Council holds public hearing for re-zoning


Public hearings were held during Tuesday's meeting of the Wayne City Council in regard to a request to re-zone an area just north of the city of Wayne. 

Layne Mann submitted the request to separately parcel a house and outbuildings on a 2.5 acre lot north of Wayne. The area is currently zoned A-1 and with that zoning, a minimum lot size would be 10 acres. Mann would like the area re-zoned to A-2 to allow for the sale of a smaller lot.

Following the public hearing, the ordinance amending the zoning map was approved and the three readings waived.

A public hearing was also held for the final plat of Beckman Farm Subdivision, which is the same area that was re-zoned. The new plat will include the entire property and allow the owners the ability to sell off more lots in the future if they desire.

Resolution 2021-5 was approved. It will allow for the preliminary plat for Greenwood Addition. This will allow the city to take ownership of the west driveway in the cemetery. The driveway leads to the west water tower and is used on a regular basis by the city. The city will now have the ability to make improvements to the concrete driveway.

Brian Kesting, Information Technology Specialist, presented information on activities within his department.

He told the council his was "the only one man department" and said he has been employed with the city since March of 2003.

Kesting shared information on the work he does and said the city's internet is provided by the state, in partnership with Wayne State College.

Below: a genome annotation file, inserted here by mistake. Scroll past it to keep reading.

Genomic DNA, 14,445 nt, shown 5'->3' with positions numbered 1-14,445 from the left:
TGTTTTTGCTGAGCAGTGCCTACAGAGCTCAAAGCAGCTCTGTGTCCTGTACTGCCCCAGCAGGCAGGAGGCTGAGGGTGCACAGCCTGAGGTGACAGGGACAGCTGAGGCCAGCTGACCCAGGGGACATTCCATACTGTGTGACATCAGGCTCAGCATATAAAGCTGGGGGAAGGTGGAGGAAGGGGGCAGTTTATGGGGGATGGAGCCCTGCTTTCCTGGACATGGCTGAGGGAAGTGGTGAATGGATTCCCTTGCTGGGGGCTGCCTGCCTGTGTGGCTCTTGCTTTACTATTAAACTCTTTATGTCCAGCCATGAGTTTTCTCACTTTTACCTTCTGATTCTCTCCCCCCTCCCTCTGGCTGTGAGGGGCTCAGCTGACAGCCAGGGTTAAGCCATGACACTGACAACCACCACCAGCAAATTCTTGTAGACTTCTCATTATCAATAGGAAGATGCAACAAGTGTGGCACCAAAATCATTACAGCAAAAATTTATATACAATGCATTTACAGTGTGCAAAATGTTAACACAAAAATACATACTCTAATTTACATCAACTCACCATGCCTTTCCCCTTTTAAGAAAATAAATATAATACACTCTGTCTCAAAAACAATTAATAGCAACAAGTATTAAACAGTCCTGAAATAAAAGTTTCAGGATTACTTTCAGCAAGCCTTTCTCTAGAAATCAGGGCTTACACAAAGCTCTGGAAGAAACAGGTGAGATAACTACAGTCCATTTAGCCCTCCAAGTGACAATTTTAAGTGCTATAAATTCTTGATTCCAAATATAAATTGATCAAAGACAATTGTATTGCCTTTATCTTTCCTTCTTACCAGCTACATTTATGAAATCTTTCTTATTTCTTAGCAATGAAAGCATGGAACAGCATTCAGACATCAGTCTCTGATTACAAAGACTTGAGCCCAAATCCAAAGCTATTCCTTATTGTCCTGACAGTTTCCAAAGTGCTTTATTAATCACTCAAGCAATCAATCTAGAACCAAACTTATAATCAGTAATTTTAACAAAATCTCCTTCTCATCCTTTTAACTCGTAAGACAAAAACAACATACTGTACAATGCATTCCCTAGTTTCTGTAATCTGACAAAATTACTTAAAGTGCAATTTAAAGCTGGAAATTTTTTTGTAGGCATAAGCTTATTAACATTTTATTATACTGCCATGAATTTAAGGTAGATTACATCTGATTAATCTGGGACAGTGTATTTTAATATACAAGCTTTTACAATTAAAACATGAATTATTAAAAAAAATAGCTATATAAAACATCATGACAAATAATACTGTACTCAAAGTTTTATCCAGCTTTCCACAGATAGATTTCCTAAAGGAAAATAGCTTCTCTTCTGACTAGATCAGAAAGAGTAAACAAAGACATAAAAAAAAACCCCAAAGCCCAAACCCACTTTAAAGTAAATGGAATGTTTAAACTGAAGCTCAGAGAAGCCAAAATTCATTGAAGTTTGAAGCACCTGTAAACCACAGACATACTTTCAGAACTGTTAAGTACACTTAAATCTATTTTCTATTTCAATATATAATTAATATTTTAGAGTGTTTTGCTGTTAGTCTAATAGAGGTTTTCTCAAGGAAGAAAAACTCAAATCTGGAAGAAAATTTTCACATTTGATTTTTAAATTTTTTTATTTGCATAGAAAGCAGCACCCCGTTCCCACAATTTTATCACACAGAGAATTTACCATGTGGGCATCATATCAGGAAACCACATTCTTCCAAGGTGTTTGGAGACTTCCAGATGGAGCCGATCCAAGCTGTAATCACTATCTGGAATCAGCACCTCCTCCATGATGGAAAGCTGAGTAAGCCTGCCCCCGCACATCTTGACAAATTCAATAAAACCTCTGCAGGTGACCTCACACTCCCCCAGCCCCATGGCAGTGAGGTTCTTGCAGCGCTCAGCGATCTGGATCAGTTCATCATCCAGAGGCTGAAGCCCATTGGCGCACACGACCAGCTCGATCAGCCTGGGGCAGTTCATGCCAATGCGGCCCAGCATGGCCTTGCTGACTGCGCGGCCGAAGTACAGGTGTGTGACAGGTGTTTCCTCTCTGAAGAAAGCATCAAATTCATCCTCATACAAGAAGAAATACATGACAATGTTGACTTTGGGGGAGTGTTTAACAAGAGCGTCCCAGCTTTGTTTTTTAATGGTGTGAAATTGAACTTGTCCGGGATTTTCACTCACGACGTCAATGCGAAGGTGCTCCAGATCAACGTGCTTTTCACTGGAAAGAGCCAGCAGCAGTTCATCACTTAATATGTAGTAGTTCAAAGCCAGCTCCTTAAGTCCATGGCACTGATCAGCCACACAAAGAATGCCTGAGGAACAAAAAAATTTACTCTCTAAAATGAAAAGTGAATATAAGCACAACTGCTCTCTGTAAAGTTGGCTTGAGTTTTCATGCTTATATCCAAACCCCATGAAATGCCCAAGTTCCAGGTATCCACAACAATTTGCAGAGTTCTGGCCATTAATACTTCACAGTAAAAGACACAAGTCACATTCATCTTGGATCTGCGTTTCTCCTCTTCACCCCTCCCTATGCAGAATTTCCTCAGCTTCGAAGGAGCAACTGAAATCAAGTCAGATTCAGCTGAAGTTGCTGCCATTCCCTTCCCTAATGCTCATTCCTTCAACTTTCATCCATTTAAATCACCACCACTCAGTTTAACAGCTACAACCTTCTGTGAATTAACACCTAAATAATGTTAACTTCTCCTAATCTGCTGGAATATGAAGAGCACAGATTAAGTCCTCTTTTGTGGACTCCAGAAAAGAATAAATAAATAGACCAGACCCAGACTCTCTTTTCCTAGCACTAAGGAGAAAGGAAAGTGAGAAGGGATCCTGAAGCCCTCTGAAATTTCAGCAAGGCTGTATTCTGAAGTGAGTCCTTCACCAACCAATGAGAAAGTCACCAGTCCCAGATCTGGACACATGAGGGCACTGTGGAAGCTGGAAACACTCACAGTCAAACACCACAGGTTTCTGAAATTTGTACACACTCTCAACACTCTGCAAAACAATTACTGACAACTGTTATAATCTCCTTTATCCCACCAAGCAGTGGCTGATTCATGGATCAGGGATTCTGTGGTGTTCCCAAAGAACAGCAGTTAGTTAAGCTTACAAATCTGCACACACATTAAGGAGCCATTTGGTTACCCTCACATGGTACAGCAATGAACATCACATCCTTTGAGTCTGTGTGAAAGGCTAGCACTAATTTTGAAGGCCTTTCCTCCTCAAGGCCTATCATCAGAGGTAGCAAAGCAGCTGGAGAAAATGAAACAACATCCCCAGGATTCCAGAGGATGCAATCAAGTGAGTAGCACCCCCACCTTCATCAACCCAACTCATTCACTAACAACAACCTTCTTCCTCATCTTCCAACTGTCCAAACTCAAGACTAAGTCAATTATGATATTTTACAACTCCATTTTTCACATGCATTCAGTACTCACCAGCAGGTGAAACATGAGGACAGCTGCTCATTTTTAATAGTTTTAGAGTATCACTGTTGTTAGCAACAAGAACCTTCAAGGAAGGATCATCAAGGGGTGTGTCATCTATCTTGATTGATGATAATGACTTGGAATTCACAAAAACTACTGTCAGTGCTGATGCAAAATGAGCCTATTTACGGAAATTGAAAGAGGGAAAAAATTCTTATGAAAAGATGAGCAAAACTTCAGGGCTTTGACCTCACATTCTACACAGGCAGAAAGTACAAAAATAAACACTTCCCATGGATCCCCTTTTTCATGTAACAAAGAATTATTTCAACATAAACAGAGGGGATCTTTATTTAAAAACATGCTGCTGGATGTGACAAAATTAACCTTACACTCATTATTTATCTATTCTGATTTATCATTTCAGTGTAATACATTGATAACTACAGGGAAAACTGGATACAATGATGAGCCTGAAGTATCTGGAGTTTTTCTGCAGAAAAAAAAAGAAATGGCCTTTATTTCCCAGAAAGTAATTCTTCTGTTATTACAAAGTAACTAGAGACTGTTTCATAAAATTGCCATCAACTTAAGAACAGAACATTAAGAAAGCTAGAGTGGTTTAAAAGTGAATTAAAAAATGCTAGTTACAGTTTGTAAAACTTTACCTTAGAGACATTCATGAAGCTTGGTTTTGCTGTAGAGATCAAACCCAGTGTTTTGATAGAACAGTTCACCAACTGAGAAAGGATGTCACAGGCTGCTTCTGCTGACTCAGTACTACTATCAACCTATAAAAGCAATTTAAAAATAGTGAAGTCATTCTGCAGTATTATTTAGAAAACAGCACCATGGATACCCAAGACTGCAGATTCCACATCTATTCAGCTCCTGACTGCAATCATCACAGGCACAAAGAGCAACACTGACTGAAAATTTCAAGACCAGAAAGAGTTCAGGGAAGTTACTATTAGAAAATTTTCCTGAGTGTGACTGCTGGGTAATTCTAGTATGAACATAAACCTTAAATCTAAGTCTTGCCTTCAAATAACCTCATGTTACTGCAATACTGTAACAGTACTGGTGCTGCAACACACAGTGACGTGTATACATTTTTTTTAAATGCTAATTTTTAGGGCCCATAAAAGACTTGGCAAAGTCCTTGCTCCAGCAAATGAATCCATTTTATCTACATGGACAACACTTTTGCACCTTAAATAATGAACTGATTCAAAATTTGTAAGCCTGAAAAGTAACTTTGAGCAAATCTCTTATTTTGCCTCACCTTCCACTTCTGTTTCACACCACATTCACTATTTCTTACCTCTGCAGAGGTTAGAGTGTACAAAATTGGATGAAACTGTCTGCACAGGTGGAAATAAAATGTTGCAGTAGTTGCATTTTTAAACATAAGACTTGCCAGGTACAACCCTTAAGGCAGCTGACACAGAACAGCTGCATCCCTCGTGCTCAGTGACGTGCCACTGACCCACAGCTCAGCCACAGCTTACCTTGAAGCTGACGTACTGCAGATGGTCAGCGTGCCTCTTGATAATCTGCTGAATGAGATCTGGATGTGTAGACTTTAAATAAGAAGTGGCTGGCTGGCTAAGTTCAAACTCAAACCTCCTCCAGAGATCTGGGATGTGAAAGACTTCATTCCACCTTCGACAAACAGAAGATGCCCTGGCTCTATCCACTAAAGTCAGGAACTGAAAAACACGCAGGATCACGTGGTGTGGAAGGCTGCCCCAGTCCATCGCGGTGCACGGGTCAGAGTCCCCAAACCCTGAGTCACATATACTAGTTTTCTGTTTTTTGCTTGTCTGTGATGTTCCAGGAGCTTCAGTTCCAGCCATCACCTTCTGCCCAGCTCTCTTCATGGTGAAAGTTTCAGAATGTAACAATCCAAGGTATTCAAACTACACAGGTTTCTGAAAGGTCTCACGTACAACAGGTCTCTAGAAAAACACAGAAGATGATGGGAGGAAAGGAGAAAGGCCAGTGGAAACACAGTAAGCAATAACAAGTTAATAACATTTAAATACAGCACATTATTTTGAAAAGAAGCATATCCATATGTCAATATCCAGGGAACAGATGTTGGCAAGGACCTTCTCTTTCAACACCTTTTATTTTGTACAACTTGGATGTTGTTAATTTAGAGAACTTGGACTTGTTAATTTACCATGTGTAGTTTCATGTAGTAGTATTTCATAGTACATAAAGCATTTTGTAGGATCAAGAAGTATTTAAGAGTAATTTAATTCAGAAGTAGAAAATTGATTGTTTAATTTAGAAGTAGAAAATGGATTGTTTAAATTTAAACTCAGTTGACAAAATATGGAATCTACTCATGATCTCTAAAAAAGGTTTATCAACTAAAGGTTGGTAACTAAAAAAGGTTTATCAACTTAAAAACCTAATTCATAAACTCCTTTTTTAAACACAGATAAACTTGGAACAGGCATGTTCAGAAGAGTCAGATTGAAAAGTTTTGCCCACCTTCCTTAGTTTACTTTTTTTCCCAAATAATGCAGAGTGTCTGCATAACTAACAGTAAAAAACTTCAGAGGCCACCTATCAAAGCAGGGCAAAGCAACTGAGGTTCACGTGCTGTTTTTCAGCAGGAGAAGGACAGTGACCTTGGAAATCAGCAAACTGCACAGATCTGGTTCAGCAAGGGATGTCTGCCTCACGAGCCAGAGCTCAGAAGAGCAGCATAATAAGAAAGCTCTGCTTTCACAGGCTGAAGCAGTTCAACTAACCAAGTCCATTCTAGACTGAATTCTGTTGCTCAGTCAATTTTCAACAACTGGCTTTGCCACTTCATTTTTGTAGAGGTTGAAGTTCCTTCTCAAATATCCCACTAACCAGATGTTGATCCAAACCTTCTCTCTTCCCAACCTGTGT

In addition, he provided information to the council on the ransomware attack the city was involved with last year.

"We learned a lot from the incident and were able to recover nearly every piece of data. Since that time we have put into place stricter security to try to prevent this from happening again," Kesting said.

Future plans for the department include working with the utility departments in providing a mobile app and meter reading systems.

Kesting did ask council whether they planned to continue to broadcast meetings and said if this were the case, the council chambers in City Hall would require some updates.

Ordinance 2021-3 received second reading approval. It will amend the city code in regard to parking in the northeast quadrant of the city, more specifically in the Vintage Hill Third Addition and along 21st Street.

A resolution accepting the proposal and approving an engineering agreement between the city of Wayne and McLaury Engineering Inc. for the Fourth Street, Thorman Street and Cityside Drive project was approved.

The city staff is anticipating possible stimulus money from the federal government and note that it is a good idea to have projects 'ready to go' when the money becomes available. The paving of Fourth Street to Centennial Road has been preliminarily designed by McLaury.

Council members asked "what happens if we don't get funding?"

City Administrator Wes Blecke said that "that is a chance you take, but this is project that we probably want to see get done."

A second project that could possibly be 'shovel ready' would be 21st Street to Centennial Road and Centennial Road.

City Planner Joel Hansen told the council he had met with the Wayne County Commissioners and discussed the fact that the city anticipates future growth in this area "the project should be designed to city standards."

County commissioners suggested pay 25 percent of the engineering costs, but indicated they were willing to negotiate this number.

Continued discussion will take place between the city and county in coming weeks.

Council members also reviewed several more chapters in the city's employee personnel policy.

The Wayne City Council will next meet in regular session on Tuesday, Feb. 2 at 5:30 p.m. at the Wayne Community Activity Center.